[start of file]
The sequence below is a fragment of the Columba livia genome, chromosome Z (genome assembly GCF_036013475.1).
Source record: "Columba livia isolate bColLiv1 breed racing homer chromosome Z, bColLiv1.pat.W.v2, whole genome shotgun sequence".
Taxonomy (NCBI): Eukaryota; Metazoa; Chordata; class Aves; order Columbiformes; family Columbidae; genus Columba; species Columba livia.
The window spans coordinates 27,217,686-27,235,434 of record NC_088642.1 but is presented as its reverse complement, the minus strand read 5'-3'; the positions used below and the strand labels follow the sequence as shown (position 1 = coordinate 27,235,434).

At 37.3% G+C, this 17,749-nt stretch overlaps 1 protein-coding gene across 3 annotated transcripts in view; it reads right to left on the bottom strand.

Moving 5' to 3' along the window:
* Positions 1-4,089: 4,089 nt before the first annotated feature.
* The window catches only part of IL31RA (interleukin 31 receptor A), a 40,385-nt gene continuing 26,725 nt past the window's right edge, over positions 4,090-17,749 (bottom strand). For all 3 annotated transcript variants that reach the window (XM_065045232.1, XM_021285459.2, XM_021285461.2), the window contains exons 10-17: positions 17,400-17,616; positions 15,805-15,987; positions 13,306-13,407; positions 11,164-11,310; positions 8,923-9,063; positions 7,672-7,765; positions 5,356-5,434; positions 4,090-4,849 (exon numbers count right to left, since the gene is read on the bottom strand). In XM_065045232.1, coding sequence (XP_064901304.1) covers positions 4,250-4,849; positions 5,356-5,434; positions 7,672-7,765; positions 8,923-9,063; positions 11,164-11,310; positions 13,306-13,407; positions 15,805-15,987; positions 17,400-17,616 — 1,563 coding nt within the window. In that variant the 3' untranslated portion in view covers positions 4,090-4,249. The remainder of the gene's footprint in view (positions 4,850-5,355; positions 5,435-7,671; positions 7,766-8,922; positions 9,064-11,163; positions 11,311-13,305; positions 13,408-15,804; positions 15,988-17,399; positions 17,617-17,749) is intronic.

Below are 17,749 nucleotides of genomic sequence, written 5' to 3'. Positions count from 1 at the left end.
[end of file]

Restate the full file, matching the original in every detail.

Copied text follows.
The sequence below is a fragment of the Columba livia genome, chromosome Z (genome assembly GCF_036013475.1).
Source record: "Columba livia isolate bColLiv1 breed racing homer chromosome Z, bColLiv1.pat.W.v2, whole genome shotgun sequence".
Taxonomy (NCBI): Eukaryota; Metazoa; Chordata; class Aves; order Columbiformes; family Columbidae; genus Columba; species Columba livia.
The window spans coordinates 27,217,686-27,235,434 of record NC_088642.1 but is presented as its reverse complement, the minus strand read 5'-3'; the positions used below and the strand labels follow the sequence as shown (position 1 = coordinate 27,235,434).

At 37.3% G+C, this 17,749-nt stretch overlaps 1 protein-coding gene across 3 annotated transcripts in view; it reads right to left on the bottom strand.

Moving 5' to 3' along the window:
* Positions 1-4,089: 4,089 nt before the first annotated feature.
* The window catches only part of IL31RA (interleukin 31 receptor A), a 40,385-nt gene continuing 26,725 nt past the window's right edge, over positions 4,090-17,749 (bottom strand). For all 3 annotated transcript variants that reach the window (XM_065045232.1, XM_021285459.2, XM_021285461.2), the window contains exons 10-17: positions 17,400-17,616; positions 15,805-15,987; positions 13,306-13,407; positions 11,164-11,310; positions 8,923-9,063; positions 7,672-7,765; positions 5,356-5,434; positions 4,090-4,849 (exon numbers count right to left, since the gene is read on the bottom strand). In XM_065045232.1, coding sequence (XP_064901304.1) covers positions 4,250-4,849; positions 5,356-5,434; positions 7,672-7,765; positions 8,923-9,063; positions 11,164-11,310; positions 13,306-13,407; positions 15,805-15,987; positions 17,400-17,616 — 1,563 coding nt within the window. In that variant the 3' untranslated portion in view covers positions 4,090-4,249. The remainder of the gene's footprint in view (positions 4,850-5,355; positions 5,435-7,671; positions 7,766-8,922; positions 9,064-11,163; positions 11,311-13,305; positions 13,408-15,804; positions 15,988-17,399; positions 17,617-17,749) is intronic.

Below are 17,749 nucleotides of genomic sequence, written 5' to 3'. Positions count from 1 at the left end.